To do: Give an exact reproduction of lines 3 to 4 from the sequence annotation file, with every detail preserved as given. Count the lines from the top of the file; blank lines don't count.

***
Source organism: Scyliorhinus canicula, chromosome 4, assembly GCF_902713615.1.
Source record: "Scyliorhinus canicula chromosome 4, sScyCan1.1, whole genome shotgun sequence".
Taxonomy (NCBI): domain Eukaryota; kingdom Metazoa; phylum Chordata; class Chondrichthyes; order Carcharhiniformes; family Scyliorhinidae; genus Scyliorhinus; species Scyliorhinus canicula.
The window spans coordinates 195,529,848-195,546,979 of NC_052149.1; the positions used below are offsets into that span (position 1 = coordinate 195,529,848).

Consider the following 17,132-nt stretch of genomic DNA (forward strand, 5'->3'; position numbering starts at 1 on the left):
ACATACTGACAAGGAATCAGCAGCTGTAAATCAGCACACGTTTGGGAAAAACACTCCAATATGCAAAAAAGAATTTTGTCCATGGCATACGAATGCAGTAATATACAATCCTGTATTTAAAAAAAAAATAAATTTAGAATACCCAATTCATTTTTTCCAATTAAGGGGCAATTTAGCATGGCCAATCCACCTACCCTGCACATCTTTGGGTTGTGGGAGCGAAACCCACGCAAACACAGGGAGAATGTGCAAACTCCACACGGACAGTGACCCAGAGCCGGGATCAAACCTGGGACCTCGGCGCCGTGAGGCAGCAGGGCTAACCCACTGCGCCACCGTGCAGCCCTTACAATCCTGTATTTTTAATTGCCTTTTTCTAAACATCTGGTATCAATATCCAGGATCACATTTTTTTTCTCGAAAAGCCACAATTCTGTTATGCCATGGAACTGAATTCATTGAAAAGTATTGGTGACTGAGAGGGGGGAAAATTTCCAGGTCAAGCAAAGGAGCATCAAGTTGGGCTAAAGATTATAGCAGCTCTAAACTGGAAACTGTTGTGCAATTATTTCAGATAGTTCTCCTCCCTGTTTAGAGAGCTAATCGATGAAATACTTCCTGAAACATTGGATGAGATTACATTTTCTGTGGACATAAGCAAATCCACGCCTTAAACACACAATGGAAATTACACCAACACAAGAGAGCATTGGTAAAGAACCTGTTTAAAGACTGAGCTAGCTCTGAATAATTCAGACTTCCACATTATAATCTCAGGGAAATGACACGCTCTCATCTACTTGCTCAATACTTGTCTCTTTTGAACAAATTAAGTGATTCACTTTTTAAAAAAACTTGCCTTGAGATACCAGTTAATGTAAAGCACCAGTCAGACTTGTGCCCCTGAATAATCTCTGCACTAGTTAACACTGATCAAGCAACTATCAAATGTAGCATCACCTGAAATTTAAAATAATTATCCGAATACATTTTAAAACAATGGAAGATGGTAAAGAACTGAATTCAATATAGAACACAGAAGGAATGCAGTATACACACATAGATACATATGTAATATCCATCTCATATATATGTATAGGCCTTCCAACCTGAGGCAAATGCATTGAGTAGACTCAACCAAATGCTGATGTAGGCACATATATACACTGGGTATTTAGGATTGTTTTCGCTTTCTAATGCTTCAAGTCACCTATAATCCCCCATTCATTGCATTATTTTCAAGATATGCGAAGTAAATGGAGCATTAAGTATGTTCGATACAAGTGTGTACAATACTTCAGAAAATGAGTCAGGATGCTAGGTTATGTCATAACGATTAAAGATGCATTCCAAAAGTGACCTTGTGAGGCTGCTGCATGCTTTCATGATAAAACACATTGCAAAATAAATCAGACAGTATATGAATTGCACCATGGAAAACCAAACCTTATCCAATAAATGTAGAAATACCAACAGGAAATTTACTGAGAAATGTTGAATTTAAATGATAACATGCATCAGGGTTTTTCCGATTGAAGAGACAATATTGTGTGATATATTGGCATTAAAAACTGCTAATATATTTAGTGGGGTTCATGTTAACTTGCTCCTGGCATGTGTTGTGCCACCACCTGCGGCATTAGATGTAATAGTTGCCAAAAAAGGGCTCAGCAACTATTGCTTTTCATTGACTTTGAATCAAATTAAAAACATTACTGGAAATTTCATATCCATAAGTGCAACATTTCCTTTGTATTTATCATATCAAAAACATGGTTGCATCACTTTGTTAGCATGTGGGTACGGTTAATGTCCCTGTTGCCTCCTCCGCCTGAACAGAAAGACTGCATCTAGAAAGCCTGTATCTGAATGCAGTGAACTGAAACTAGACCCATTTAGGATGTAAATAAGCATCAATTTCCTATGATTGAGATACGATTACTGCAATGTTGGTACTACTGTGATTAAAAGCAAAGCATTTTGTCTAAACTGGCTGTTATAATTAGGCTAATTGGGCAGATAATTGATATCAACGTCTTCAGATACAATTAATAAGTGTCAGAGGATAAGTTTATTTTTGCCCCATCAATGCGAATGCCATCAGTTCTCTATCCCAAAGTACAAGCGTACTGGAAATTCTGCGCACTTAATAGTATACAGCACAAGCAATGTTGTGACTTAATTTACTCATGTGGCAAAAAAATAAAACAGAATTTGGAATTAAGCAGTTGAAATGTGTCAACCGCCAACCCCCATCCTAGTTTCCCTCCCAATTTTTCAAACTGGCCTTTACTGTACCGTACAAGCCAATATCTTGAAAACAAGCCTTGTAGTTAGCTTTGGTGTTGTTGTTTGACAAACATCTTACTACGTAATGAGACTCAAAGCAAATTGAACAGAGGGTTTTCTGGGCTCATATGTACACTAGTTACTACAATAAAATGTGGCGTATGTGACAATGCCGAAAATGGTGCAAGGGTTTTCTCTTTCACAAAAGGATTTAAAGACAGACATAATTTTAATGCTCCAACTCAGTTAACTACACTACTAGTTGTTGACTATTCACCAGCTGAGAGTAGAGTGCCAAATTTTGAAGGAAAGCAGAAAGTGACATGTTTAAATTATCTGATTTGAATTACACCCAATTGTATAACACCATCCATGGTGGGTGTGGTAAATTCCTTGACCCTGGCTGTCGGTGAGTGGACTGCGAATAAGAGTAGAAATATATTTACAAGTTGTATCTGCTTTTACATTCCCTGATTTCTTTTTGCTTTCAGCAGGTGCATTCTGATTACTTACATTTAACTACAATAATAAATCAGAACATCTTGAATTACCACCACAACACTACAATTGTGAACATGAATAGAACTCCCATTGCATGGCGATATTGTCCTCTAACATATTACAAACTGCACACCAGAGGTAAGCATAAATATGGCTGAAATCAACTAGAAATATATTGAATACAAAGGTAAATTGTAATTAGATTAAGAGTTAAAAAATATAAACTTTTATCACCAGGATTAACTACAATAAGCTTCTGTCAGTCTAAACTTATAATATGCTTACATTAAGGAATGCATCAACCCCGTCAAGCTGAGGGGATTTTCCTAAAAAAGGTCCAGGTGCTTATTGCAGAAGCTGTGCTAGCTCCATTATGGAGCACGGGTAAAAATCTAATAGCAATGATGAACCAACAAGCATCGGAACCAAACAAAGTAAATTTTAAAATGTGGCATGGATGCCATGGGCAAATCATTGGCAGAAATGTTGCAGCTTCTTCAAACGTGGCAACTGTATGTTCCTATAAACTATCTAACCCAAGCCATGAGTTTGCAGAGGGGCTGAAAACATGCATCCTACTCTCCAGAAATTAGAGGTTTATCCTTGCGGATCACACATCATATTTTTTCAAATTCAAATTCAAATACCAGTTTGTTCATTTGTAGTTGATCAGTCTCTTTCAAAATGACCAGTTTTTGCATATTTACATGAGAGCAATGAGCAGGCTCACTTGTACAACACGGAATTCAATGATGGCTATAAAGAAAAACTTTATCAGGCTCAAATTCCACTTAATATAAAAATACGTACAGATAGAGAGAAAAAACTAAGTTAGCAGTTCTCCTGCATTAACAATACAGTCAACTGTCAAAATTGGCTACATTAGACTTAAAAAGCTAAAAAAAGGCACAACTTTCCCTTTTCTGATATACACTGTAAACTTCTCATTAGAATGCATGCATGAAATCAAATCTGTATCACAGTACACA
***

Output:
Taxonomy (NCBI): domain Eukaryota; kingdom Metazoa; phylum Chordata; class Chondrichthyes; order Carcharhiniformes; family Scyliorhinidae; genus Scyliorhinus; species Scyliorhinus canicula.
The window spans coordinates 195,529,848-195,546,979 of NC_052149.1; the positions used below are offsets into that span (position 1 = coordinate 195,529,848).